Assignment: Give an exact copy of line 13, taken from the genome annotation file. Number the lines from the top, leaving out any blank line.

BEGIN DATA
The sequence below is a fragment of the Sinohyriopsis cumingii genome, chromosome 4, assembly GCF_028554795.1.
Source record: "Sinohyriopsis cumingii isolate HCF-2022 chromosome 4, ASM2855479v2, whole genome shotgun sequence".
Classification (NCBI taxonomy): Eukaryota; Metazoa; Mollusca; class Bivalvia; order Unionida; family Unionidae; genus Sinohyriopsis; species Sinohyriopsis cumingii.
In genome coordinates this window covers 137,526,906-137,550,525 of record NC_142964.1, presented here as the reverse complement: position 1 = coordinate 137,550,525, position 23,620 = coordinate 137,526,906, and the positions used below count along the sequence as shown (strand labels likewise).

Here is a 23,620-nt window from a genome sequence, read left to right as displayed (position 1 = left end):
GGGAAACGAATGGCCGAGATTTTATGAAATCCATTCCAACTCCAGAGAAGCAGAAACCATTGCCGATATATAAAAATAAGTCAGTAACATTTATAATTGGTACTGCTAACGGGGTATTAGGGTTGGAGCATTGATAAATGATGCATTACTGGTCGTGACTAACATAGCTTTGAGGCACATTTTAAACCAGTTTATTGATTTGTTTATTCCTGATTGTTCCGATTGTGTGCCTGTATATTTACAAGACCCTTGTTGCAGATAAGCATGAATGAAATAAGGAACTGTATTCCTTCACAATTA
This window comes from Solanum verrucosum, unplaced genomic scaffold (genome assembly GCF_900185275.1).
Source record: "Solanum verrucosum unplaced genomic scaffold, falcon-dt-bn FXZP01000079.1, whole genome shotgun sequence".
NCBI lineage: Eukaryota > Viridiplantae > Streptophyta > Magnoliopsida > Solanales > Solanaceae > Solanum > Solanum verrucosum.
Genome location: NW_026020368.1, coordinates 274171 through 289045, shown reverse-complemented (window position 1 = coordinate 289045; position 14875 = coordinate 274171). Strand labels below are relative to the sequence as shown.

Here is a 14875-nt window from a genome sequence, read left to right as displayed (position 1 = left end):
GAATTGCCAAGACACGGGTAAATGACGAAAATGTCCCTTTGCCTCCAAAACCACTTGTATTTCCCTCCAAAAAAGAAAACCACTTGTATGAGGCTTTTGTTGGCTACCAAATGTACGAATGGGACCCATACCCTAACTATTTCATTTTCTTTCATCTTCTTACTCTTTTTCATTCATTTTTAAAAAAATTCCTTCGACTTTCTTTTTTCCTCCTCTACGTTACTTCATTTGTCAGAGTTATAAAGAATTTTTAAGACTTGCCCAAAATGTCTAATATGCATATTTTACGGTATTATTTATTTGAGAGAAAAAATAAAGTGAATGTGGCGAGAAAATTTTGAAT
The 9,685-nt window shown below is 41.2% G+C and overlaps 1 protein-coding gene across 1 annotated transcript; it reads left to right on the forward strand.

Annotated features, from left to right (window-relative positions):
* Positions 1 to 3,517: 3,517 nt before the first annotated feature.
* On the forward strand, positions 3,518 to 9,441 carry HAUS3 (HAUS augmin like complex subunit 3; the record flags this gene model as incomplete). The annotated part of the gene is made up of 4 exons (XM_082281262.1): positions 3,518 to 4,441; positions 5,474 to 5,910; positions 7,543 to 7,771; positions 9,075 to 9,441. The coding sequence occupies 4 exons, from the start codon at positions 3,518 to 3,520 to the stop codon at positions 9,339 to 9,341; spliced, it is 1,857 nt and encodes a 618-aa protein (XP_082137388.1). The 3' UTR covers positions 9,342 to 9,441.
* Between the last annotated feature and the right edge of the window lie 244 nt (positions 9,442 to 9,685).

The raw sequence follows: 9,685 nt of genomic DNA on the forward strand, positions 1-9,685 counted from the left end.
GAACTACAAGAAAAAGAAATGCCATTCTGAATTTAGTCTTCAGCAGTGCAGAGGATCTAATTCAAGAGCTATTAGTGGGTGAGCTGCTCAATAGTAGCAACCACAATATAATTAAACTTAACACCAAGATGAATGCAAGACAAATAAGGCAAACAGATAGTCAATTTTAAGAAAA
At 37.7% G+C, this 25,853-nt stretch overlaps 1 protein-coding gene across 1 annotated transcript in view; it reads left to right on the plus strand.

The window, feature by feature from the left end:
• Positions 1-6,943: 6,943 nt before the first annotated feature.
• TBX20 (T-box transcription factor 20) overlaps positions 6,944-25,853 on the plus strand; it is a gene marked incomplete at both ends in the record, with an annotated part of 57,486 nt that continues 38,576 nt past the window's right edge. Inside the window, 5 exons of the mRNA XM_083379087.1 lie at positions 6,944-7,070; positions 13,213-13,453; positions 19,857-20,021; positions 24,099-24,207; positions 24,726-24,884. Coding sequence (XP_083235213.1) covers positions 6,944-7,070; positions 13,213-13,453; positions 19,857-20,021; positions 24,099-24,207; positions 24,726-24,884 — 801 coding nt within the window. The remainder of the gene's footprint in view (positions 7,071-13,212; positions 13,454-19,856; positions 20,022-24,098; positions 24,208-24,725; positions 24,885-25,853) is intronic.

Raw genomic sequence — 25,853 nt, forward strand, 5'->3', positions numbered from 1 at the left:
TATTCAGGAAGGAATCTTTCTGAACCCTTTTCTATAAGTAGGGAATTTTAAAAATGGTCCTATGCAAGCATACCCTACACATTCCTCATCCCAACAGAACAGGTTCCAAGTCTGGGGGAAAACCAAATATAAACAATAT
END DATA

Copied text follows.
The 9,685-nt window shown below is 41.2% G+C and overlaps 1 protein-coding gene across 1 annotated transcript; it reads left to right on the forward strand.